Chancellor Angela Merkel and Finance Minister Olaf Scholz have since March unleashed an unprecedented array of rescue and stimulus measures to help companies and consumers recover as quickly as possible from Germany's deepest recession on record.
The packages include unlimited liquidity aid for struggling companies, a massive job protection scheme to shield workers from sudden unemployment as well as cash handouts for parents and a temporary value-added tax cut to boost domestic demand.
The German economy contracted by a record 9.7% in the second quarter as household spending, company investments and trade collapsed at the height of the pandemic. For the third quarter, the Ifo institute expects 6.6% output growth which is seen slowing to 2.8% in the fourth quarter.
UK growth slows less than thought
Separately, Britain's economy proved more resilient than initially thought last month, despite a tightening of lockdown restrictions and an end to a temporary government subsidy for businesses such as restaurants and bars, a major survey showed on Monday.
The IHS Markit/CIPS PMI for the services sector – which does not cover retailers – dropped to 56.1 in September from August's five-year high of 58.8, but the decline was smaller than an initial "flash" estimate of 55.1.
The composite PMI, which includes manufacturing data released last week, fell to 56.5 from August's six-year high of 59.1, again a smaller drop than first reported.
"The U.K. service sector showed encouraging resilience in September, with business activity continuing to grow solidly despite the government's 'Eat Out to Help Out' scheme being withdrawn," IHS Markit economist Williamson said.
"Many other consumer services activities showed a similar slide back into contraction as renewed lockdown measures were introduced," he added.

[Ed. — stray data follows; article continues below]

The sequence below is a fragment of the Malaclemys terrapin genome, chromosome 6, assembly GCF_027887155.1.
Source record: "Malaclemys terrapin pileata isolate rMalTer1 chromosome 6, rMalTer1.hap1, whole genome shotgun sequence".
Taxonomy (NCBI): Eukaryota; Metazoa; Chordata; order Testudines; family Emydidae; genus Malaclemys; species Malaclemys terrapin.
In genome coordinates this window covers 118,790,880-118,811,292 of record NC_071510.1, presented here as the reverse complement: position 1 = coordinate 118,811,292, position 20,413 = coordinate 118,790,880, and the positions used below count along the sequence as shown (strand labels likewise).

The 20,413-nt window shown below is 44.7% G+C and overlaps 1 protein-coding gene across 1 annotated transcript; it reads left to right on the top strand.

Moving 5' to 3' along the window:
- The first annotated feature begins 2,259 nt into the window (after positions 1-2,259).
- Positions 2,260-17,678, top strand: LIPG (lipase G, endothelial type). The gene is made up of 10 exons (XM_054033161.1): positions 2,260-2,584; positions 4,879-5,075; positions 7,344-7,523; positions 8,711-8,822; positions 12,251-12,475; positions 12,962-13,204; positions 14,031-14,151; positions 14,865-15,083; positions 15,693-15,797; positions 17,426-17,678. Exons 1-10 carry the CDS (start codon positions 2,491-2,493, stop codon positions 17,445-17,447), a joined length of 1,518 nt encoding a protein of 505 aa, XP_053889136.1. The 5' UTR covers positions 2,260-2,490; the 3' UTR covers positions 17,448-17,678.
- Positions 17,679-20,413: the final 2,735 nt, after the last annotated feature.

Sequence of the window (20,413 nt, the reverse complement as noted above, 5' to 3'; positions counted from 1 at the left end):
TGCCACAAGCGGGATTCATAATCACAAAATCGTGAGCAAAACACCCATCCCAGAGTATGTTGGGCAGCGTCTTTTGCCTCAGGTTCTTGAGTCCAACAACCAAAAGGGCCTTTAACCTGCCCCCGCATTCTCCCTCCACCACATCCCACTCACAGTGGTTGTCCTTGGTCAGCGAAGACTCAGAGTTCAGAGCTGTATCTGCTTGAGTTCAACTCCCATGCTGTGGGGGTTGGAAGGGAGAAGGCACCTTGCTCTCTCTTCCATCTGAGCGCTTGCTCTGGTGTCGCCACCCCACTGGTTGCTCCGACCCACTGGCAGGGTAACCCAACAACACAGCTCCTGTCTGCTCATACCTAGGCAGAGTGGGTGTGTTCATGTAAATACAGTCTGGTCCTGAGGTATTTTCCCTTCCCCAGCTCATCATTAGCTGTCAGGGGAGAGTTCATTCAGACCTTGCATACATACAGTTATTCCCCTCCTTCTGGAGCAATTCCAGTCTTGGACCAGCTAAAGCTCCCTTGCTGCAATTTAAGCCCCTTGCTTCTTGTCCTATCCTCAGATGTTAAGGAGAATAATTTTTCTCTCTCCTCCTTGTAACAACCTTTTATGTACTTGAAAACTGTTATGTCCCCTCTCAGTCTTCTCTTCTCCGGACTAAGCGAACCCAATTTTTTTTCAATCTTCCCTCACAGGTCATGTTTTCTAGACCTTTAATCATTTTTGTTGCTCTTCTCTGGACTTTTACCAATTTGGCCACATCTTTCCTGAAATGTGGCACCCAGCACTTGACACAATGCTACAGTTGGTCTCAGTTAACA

The PMI data painted a more upbeat picture than most other business surveys.
The British Chambers of Commerce said on Thursday that many more firms reported falls in sales during the third quarter than saw an increase, and said its data did not point to a sharp, V-shaped recovery.
Britain's economy shrank by a record 20% in the second quarter when lockdown measures were tightest and performed worse than any other major advanced economy in the first half of the year.
However, there has been a fairly rapid – though uneven – recovery and economists polled by Reuters forecast on average that August gross domestic product data, due on Friday, will show output was around 7% below its year-ago level.
Last week the Bank of England's (BoE) chief economist, Andy Haldane, said he expected output in September to be just 3-4% below year-ago levels, and said many commentators had underestimated the strength of the rebound.
Nonetheless, a sharp rise in COVID cases in Britain in September – following similar surges in France and Spain – has led to new restrictions on socializing at home or outside, though schools and workplaces remain open.
IHS Markit said confidence about the future remained positive, but was its weakest since May in both the services and the composite data.
Businesses also cut jobs for the seventh month in a row in September – the longest run since 2010. The reductions, though, were at the slowest pace since March despite the imminent end of a government job support program this month.